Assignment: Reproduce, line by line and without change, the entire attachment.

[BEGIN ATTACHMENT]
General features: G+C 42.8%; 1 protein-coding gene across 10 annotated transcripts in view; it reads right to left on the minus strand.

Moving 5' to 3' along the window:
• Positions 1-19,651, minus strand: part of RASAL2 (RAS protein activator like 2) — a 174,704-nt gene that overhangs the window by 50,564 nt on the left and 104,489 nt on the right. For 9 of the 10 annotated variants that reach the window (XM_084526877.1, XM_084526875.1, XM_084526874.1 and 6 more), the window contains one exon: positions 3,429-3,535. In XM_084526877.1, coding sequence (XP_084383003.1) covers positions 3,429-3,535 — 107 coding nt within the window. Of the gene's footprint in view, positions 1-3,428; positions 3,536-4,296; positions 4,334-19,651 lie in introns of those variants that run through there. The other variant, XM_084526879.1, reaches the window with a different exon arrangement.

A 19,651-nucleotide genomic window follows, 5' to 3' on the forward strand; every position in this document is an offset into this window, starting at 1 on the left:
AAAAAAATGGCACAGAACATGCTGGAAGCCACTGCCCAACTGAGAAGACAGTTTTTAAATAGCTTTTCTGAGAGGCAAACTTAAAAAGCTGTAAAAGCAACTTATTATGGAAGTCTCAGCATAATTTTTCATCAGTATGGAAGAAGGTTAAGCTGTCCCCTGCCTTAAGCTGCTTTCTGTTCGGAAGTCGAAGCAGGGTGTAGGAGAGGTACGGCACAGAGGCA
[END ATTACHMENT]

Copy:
General features: G+C 42.8%; 1 protein-coding gene across 10 annotated transcripts in view; it reads right to left on the minus strand.

Moving 5' to 3' along the window:
• Positions 1-19,651, minus strand: part of RASAL2 (RAS protein activator like 2) — a 174,704-nt gene that overhangs the window by 50,564 nt on the left and 104,489 nt on the right. For 9 of the 10 annotated variants that reach the window (XM_084526877.1, XM_084526875.1, XM_084526874.1 and 6 more), the window contains one exon: positions 3,429-3,535. In XM_084526877.1, coding sequence (XP_084383003.1) covers positions 3,429-3,535 — 107 coding nt within the window. Of the gene's footprint in view, positions 1-3,428; positions 3,536-4,296; positions 4,334-19,651 lie in introns of those variants that run through there. The other variant, XM_084526879.1, reaches the window with a different exon arrangement.

A 19,651-nucleotide genomic window follows, 5' to 3' on the forward strand; every position in this document is an offset into this window, starting at 1 on the left:
AAAAAAATGGCACAGAACATGCTGGAAGCCACTGCCCAACTGAGAAGACAGTTTTTAAATAGCTTTTCTGAGAGGCAAACTTAAAAAGCTGTAAAAGCAACTTATTATGGAAGTCTCAGCATAATTTTTCATCAGTATGGAAGAAGGTTAAGCTGTCCCCTGCCTTAAGCTGCTTTCTGTTCGGAAGTCGAAGCAGGGTGTAGGAGAGGTACGGCACAGAGGCA